Winners of Stanfords' Travel Writing Awards 2016 have been announced. Stanfords' Jude Brosnan gives the lowdown on the 7 best books of the year, including Wanderlust's choice for Adventure Travel Book of the Year
If you’ve been watching his recent Channel 4 documentary Walking the Americas, you would be forgiven for thinking Walking the Himalayas was a lifetime ago. It was, in fact, just a year before.
Including his first book Walking the Nile, Levison Wood has been embarking on an epic expedition per year, already putting him on par with some of the great travel writers in history.
His journey across the entire length of the Himalayas isn’t without trials. But his descriptions of the Silk Route and the sights he sees en route to Bhutan are unforgettable, and his 1700-mile ‘walk’ is a true test of strength.
Buy it here: www.stanfords.co.uk/Where-the-Animals-Go
Following on from the popularity of their last book London: The Information Capital, James Cheshire and Oliver Uberti’s Where the Animals Go innovatively explains the life patterns of animals using modern scientific tracking techniques, including GPS, drones, satellites, apps and data processing.
With ariel photography, different examples of cartography and wonderful explanations, we learn a great deal about the history, habitats and lifestyles of different animals.
Chapters include ‘The Elephant Who Texted for Help’, ‘The Jaguars Taking Selfies’ and ‘The Wales we Watch on Facebook’, the humour included making the information easy to digest. This book is more than just informative. It’s also beautiful.
The Stanford Dolman Travel Book of the Year
Julian Sayarer's previous two books saw him cycle a huge amount, first breaking a record and cycling around the world in Life Cycles and then around London giving us an insight to the life of a bicycle courier in Messengers.
In Interstate, Julian Sayarer finds himself at a loose end in New York after a documentary he was commissioned to do gets cancelled. He uses this thwarting of his plans as an excuse to hitchhike across America and sees the country from a different perspective than we are used to in travel writing, showing the more gritty side of towns and often the vastness of the landscape.
This book seems to be gaining more significance during the current political climate and Sayerer voices the concerns of many.
No stranger to a shortlist, having also been in the running for the Man Booker Prize and winning a number of other literary awards, Do Not Say We Have Nothing by Madeleine Thien has received deserved rave reviews.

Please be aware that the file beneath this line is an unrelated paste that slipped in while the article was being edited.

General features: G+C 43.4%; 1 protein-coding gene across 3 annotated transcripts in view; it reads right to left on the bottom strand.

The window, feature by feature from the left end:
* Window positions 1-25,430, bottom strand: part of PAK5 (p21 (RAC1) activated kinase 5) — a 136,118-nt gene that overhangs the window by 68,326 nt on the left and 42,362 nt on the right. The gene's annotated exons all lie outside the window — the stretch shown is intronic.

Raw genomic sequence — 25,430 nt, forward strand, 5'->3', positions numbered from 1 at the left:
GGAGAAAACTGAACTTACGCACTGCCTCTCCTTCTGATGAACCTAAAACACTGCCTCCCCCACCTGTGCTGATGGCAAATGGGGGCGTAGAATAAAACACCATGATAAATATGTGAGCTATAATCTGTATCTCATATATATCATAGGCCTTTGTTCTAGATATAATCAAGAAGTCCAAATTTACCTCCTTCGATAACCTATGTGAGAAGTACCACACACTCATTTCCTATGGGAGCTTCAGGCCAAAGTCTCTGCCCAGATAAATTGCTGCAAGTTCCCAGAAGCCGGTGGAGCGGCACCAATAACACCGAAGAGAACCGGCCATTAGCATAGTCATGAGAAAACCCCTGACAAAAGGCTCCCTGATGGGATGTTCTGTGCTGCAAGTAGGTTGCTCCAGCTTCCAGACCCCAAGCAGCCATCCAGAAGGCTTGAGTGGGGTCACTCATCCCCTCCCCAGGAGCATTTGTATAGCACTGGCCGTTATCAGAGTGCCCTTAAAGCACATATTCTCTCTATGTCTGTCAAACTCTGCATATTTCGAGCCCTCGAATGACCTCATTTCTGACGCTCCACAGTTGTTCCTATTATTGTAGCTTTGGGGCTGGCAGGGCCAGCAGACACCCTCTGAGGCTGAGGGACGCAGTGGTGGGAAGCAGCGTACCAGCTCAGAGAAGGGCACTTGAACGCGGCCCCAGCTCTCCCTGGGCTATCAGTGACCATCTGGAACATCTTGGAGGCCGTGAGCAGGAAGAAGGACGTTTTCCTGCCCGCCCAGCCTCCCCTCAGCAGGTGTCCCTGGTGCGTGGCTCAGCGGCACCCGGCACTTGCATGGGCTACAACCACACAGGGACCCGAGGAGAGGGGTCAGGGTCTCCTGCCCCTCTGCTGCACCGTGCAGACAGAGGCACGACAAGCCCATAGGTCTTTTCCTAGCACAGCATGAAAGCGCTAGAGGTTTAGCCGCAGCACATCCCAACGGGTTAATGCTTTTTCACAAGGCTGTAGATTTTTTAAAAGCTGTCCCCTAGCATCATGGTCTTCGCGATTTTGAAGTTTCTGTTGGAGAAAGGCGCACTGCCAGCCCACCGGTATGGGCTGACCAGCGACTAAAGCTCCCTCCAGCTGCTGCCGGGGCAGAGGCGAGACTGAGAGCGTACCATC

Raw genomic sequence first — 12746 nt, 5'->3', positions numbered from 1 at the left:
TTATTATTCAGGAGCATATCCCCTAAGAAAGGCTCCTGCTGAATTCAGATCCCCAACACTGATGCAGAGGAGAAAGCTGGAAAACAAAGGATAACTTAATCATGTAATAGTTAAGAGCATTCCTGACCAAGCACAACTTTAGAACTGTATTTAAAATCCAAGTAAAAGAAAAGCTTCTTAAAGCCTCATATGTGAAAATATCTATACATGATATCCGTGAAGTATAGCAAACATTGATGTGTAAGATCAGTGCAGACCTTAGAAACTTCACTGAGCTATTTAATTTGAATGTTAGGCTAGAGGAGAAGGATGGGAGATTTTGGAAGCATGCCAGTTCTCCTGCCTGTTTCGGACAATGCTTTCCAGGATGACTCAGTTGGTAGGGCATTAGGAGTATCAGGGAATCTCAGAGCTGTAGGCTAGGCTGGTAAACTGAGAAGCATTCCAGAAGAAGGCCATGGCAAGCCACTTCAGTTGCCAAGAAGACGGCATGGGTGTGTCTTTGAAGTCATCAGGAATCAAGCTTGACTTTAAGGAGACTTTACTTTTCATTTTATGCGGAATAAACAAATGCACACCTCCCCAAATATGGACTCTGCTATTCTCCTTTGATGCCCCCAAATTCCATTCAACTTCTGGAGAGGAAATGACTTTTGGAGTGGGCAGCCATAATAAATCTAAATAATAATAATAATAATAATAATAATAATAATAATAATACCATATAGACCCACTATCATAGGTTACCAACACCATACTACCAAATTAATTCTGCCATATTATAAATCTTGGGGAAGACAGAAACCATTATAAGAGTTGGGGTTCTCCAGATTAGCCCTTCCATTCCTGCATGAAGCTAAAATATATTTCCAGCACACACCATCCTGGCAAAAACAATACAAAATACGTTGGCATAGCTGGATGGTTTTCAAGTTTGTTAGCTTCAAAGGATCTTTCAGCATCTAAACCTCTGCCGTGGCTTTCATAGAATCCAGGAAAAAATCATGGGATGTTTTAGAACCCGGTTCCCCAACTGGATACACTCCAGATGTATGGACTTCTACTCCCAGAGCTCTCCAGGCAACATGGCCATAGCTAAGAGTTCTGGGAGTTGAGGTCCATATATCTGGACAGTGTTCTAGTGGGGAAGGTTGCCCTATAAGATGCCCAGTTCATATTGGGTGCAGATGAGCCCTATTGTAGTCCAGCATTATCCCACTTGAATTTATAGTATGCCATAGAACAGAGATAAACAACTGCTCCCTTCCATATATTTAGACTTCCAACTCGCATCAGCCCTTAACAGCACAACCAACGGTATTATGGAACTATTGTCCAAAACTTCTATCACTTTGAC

Set in 1990s Canada, the character Ai-Ming has fled China in the aftermath of the Tiananmen Square protests. She tells her hosts about the early days of Chairman Mao’s ascent to the Shanghai Conservatory up to the events of the Beijing demonstrations.
Thien manages to infuse historical facts into this novel with such tenderness and sensitivity that you truly feel informed and have a genuine interest in the characters and their stories. It is clear that this book is set to become a classic.
This is so much more than a recipe book. It is also a sort of travel guide and a journal.
With France famously being a central source of international cooking, it is inevitable that recipes will begin in France then make their way to other kitchens and homes around the world, and on their way will receive additional ingredients typical of other places and cultures that add a certain something.
With hundreds of easy to follow recipes, this book celebrates the diversity of food and shows what a mixture of cultures can create in terms of new dishes from old classics.
National Book Tokens'
Children’s Travel Book of the Year
What a wonderful way to see the world: using animal facts and pictures. This atlas shows the seven continents and explains how different animals survive in their environments, and how they each have a unique place in our world.
Additional learning tools include fact boxes and a ‘Can You Find?’ section.
The wonderfully vintage-style illustrations make this book a seamlessly perfect example of a collaboration between illustrator and writer. London-based illustrator Katie Scott also illustrated Botanicum and the best-selling Animalium.
With over 38k followers on Instagram, her work is gaining a cult following of fans who love her work, which pays homage to the botanical drawings one might see in places like Kew Gardens.
Glasgow-based Malachy Tallack, author of Sixty Degrees North, is also a singer/ songwriter and his explanations of these mysterious and forgotten places are as beautiful as the accompanying illustrations.
All in all, these two are a ridiculously cool pair. Hopefully this isn’t the last book we see them working on together.
Main image: Levison Wood
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